and ceremonies, part invented by the reformer, part inherited from the
common Aryan parentage. It is well known that the Persians built no
temples, but worshipped Ormuzd chiefly upon the mountain-tops; that they
paid great respect to all the elements--that is to air, water, and fire,
the latter most of all--a belief which they shared with their Indian
brethren, but stopped far short of worshipping any. That they held very
strongly the separate idea of the soul, so that when once a body had
lost its life, they considered it to be a thing wholly corrupt and evil;
a doctrine which carried in the germ that of the inherent evil of
matter, as the philosophical reader will discern.

It remains to say something of their religious books. The _Zend Avesta_
was supposed to comprise the teaching of Zoroaster, and was believed to
have been written by him. Only one complete book has been preserved--it
is called the _Vendidâd_. The _Zend_ language in which the _Avesta_ is
written is the oldest known form of Persian, older than that in use at
the time of Darius the Great; but this is no proof that it dates back to
the days of Zarathustra. Part of it is in prose and part in verse, and
as in every literature we find that the fragments of verse are they
which survive the longest, it has been conjectured that the songs of the
_Zend Avesta_ (Gâthâs they are called) may even have been written by the
great reformer himself.



CHAPTER X.

THE OTHER WORLD.


[Sidenote: The death of the sun-god.]

If the sun-god was so natural a type of a man-like divinity, a god
suffering some of the pains of humanity, a sort of type of man’s own
ideal life here, it was natural that men should question this oracle
concerning their future life and their hopes beyond the grave. We have
seen that the Egyptians did so; seen how they watched the course of the
day-star, and, beholding him sink behind the sandy desert, pictured a
home of happiness beyond that waste, a place to be reached by the soul
after many trials and long wandering in the dim Amenti-land which lay
between. The Aryans dwelt, we believe, upon the slopes of the
Hindoo-Koosh or in the level plain beneath; and, if the conjecture be
reasonable that a great part of the land now a sandy desert was then
filled by an inland sea,[90] many of them must have dwelt upon its
borders and seen the sun plunge in its wave each evening. Then or
afterwards they saw this, and interpreted what they saw in the very
thought of Milton:--

    ‘Weep no more, woeful shepherds, weep no more,
     For Lycidas, your sorrow, is not dead,
     Sunk though he be beneath the watery floor.
     So sinks the day-star in the ocean-bed,
     And yet anon repairs his drooping head,
     And tricks his beams, and with new-spangled ore
     Flames in the forehead of the morning sky.’

And thus a belief grew up among them that after death their souls would
have to cross this ocean to some happy paradise which lay beyond in the
‘home of the sun.’

[Sidenote: Life in the tomb. The _double_.]

But there is another idea, more simple and material than this, and
therefore more natural to human nature in all its phases. This is the
notion that the dead man abides in his tomb, that he comes to life in it
after a certain fashion, and lives a new life there not greatly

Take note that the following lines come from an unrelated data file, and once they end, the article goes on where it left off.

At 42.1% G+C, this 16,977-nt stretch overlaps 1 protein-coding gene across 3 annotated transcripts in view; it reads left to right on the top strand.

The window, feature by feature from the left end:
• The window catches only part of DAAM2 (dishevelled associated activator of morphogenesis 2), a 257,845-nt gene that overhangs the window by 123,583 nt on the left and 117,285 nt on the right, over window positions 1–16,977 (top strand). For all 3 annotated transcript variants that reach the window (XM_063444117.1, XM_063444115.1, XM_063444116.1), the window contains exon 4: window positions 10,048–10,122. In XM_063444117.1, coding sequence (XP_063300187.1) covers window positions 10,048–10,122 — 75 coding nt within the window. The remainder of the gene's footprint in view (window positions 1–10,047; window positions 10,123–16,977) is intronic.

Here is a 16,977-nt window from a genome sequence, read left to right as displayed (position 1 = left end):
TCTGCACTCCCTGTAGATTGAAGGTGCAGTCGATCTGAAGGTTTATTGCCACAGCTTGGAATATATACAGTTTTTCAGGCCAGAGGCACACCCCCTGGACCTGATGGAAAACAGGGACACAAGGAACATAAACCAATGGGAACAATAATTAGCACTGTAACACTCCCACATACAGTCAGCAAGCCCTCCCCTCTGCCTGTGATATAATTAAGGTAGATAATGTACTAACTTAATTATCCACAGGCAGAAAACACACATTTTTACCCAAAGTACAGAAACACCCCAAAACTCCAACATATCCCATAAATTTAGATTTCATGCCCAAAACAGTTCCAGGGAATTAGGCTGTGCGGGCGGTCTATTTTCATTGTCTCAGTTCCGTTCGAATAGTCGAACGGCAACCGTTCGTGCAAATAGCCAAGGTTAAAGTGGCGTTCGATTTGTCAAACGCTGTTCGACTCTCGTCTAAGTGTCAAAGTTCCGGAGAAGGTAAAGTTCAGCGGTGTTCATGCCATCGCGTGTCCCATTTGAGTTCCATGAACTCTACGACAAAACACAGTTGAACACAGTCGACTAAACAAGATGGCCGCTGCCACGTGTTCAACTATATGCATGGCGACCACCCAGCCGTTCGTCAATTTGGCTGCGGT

different from his life on earth, only calmer and more stately--

    ‘Calm pleasures there abide, majestic pains.’

First of all, perhaps, the survivors are content to think of the dead
man as simply living in his underground house. To prevent him coming out
thence, the stone-age men, we noticed, scattered shards, flints, and
pebbles, before the mouth of the house. To that tomb they brought their
offerings of meat and drink. The notion of the soul is not yet separated
from that of the body. But that does not show that all the ideas of
those who confounded the two were purely materialistic. In common
parlance we often confound spiritual and material things quite as much;
and yet in our thoughts we have the power of separating them. We talk of
a good-hearted man, and yet we can distinguish between the purely
imaginary or spiritual entity here meant by ‘heart,’ and the mere
physical organ. I do not say that early man could have distinguished
between the idea of the dead body and the surviving soul. Probably he
could not. I only say that we are not to judge of his belief merely by
his rites and ceremonies.

So far as these ceremonies go, man began, we judge, by thinking first of
securing for the dead an everlasting habitation. And so he covered his
grave with an immense pile of earth.[91] The pile grew greater and
greater, and at last, as we saw, it took the shape of the pyramid. Then
came the entrance-chamber or _porch_ to the tomb, in which the survivors
offered sacrifices to the dead to keep him alive by the smell of the
burnt offering.

The Egyptians had very little power of abstracting the idea of the
immaterial soul from the material dead body. At any rate, they did not
(for a long time) conceive the soul as a purely immaterial being. They
thought of the immortal part of man as a sort of _double_ of the mortal
part. This double they called his _ka_. The _ka_ could not exist without
some material form, and therefore they took infinite pains to provide it
with a body of some kind. They mummified the dead body so as to make it
last as long as possible. But besides that, they made numerous images of
the dead; sometimes (if his state could afford it) large statues of
wood[92] or stone. And in addition to these they made a vast number of
smaller images, generally of pottery--those little mummy figures in blue
or green pottery,[93] of which we find such endless quantities buried in
the tombs. There was usually a secret chamber or passage practised in
the tomb to contain these mummied figures, and it was so arranged that